In the Entity-first approach, entities are denormalized tables, containing many measures and dimensions needed to fully describe the entity. In Cube, we use views to build outward representation of the semantic layer. The example below illustrates view design to support entity-first approach.
In the Entity-first approach, metrics tables are denormalized tables, containing one measure (metric) and all the relevant dimensions. In Cube, that can be achieved by creating a view for the specific metric, like
average_order_value in the example below.
You can learn more about designing metrics with Cube in the documentation.
Querying Protocols: SQL and GraphQL
Semantic layer should provide a full-fledged querying interface to fulfill the promise of delivering metrics to all data consumption tools. Currently, most of the data tools use SQL protocol to query data from databases and data warehouses. Considering that, the semantic layer solution should expose a SQL endpoint so all existing tools can connect to it and query metrics. Additionally, it is instrumental that the semantic layer provides an HTTP-based interface for customer apps development and embedded analytics. GraphQL is gaining popularity recently as a open-source data query and manipulation language for APIs, so it makes sense for the semantic layer to support it as an HTTP-based API.
The challenge to using SQL as a querying interface for the semantic layer is the lack of a notion of metric in the SQL language. SQL is designed to work with tabular, not multidimensional data. That would require to extend SQL with a MEASURE type and corresponding aggregate function to query measures.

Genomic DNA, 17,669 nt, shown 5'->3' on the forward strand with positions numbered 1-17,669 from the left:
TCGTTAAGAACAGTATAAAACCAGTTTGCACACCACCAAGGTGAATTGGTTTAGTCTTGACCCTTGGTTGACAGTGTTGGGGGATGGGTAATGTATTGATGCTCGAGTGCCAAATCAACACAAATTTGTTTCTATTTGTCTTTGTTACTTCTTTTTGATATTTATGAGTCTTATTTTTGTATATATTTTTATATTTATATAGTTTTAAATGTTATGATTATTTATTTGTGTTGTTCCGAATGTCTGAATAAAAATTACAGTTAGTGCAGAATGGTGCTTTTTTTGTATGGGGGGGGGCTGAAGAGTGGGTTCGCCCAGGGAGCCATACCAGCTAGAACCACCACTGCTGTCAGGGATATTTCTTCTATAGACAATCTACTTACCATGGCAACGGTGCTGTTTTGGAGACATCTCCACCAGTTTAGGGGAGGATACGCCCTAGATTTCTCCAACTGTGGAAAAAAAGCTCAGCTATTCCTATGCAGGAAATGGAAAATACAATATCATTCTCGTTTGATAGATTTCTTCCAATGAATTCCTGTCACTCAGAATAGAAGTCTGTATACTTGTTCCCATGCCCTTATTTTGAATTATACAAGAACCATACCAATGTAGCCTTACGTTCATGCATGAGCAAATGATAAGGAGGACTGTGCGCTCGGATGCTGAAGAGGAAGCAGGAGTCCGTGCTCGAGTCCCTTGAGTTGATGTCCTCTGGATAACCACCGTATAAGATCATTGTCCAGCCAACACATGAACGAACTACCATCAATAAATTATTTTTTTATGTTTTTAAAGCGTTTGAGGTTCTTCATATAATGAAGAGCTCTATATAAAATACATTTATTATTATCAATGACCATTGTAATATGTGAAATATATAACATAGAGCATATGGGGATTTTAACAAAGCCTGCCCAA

Supporting querying metrics with SQL will enable interoperability with a wide range of BIs and visualization tools that are already using SQL to query data from data warehouses.
Metadata Exchange Between the Semantic Layer and the Front End
While there are many benefits to having the semantic layer decoupled from the various BI tools and data apps, it does bring on challenges as well. One of the biggest challenges of implementing a standalone semantic layer is the connection with the front-end UI and user experience. When the semantic layer is integrated as a component of a specific BI tool, it influences and seamlessly works with the UI and end-user experience. For example, when you define an Explore object with LookML (Looker’s integrated semantic layer) it appears in the UI for end users so they can navigate and explore them. It is a challenge to provide the same level of deep integration for the decoupled semantic layer as every BI tools front-end user interface has different names, components, and functionality.
For the industry to truly reach the goal of delivering consistent and accurate data into all of an organization’s BI tools and data apps, then this integration needs to be improved. If Semantic layer and BI vendors work together to build a more standard connection, this will allow better and deeper integration between the front-end and the semantic layer – thus giving the end user the best possible user experience across all BI tools at a company.
Join the Conversation
At Cube, we believe semantic layers need exceptional interoperability to give users choice. We endeavor to support the widest ecosystem of data sources and data consumers that we can for our customers. But the best way to do that is to work more broadly with the data community.
To that end, we are beginning discussions on the design of an open semantic layer standard and are eager to include other semantic layer vendors, business intelligence and dashboard tool vendors and any other data product tools vendors in the conversation. By doing this work collectively and transparently, we can build a better future for our users and the data community.